Autism model offers insights to possible drug targets
Posted: 10 May 2016 | Victoria White, Digital Content Producer | No comments yet
A new mouse model of a genetically-linked type of autism, developed by scientists at Duke Health, reveals more about the role of genes in the disorder…
A new mouse model of a genetically-linked type of autism, developed by scientists at Duke Health, reveals more about the role of genes in the disorder and the underlying brain changes associated with autism’s social and learning problems.
Mice with a genetic mutation common to some forms of autism (left) are trapped by repetitive behaviours such as grooming and struggle to learn and read social cues as compared to control mice (right). CREDIT: Duke Health
The scientists also discovered that targeting a brain receptor in mice with this type of autism could ease repetitive behaviours and improve learning in some animals.
The Duke researchers are the first to create a mouse in which the SHANK3 gene has been completely eliminated. SHANK3 is essential to the function of synapses in the brain and communication between neurons. The total “knockout” of the gene makes the model more effective for studying SHANK3-related autism and Phelan-McDermid syndrome in humans, many of whom are missing the gene completely.
Yong-hui Jiang, M.D., Ph.D., an associate professor of pediatrics and neurobiology, commented: “This is an important first step in understanding the process of the disorder in humans. For many families affected by autism, this is something that could provide hope and potentially lead to a treatment.”
Jiang said autism researchers worldwide could use the mouse model to study ways to compensate for the gene and improve symptoms in people with autism spectrum disorders and Phelan-McDermid Syndrome, a more profound developmental condition caused by mutations to SHANK3 and other genes in chromosome 22.
Over the past five years, researchers observed abnormal brain activity in the SHANK3 knockout mice when compared to controls. The knockout mice would vocalise less, groom obsessively to the point of losing fur, fail to heed the established social hierarchy in groups, and were often unable to locate their own homes, wandering into strangers’ nests.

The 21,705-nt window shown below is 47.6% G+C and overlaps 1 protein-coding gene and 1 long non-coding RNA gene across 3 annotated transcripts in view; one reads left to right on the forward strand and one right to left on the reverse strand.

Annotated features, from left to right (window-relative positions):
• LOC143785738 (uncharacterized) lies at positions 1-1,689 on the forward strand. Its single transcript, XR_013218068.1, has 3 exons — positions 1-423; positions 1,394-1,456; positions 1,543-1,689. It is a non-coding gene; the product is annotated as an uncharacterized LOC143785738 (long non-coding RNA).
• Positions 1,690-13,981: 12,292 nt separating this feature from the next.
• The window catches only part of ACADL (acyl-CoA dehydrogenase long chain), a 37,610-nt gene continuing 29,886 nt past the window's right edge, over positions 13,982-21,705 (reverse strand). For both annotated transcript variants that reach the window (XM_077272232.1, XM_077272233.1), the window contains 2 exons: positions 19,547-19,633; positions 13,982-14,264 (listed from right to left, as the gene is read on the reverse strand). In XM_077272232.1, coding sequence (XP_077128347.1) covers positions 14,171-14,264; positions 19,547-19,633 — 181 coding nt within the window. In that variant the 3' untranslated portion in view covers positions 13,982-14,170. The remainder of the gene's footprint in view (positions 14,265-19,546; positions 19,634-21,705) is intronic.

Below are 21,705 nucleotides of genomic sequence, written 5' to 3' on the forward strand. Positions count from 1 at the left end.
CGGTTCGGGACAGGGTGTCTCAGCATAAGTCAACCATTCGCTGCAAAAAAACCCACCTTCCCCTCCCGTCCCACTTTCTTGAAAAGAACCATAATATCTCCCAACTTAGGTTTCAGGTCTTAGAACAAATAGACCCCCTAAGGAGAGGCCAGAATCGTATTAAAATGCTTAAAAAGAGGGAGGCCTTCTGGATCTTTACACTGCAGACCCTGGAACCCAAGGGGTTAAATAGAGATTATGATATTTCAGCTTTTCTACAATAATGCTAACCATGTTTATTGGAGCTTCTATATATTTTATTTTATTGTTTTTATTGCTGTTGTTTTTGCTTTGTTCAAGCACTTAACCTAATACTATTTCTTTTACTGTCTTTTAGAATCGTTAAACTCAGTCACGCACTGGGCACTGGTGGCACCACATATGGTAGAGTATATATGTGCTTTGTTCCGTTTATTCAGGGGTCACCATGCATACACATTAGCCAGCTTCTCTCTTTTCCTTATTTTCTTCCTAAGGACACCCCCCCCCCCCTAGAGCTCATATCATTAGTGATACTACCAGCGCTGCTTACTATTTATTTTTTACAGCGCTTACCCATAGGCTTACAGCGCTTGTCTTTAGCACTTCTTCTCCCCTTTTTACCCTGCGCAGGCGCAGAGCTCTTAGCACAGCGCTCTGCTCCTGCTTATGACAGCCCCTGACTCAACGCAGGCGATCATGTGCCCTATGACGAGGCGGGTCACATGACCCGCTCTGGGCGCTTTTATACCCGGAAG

“Some of the repetitive behaviours, inability to read social cues, and restricted interests copy many of the symptoms we see in people with autism,” said Alexandra Bey, an M.D./Ph.D. candidate at the Duke University School of Medicine.
In one experiment, mice were placed in a box with numerous holes and paths to explore. Curious control mice roamed while knockout mice often stuck to a small area and repeated the same routes.
“This replicates what see in many children with autism,” Bey said. “In children, perseveration is a behaviour such as playing with the same toy over and over again in the same way, and not exploring new ways to interact with it.”
Changes in the mGluR5 receptor
As they studied brain activity in the knockout mice, the researchers also found prominent changes in a receptor in the brain known as mGluR5 and other proteins that support the function of neurons and synapses. The team tested two chemical compounds that target the mGluR5 receptor and found they could actually relieve the animals of some of their repetitive habits or enhance their learning.
“The regulation of this receptor is complex and gives rise to other behavioural challenges, but this is a clue for further research,” said Xiaoming Wang, M.D., Ph.D., senior research associate in Duke’s department of paediatrics. “In the future, it’s possible that a similar class of drug could be tried on humans. We are interested to see our study help others around the world better understand this gene and how it affects synapses and hope the model can be generalised to other autism genes.”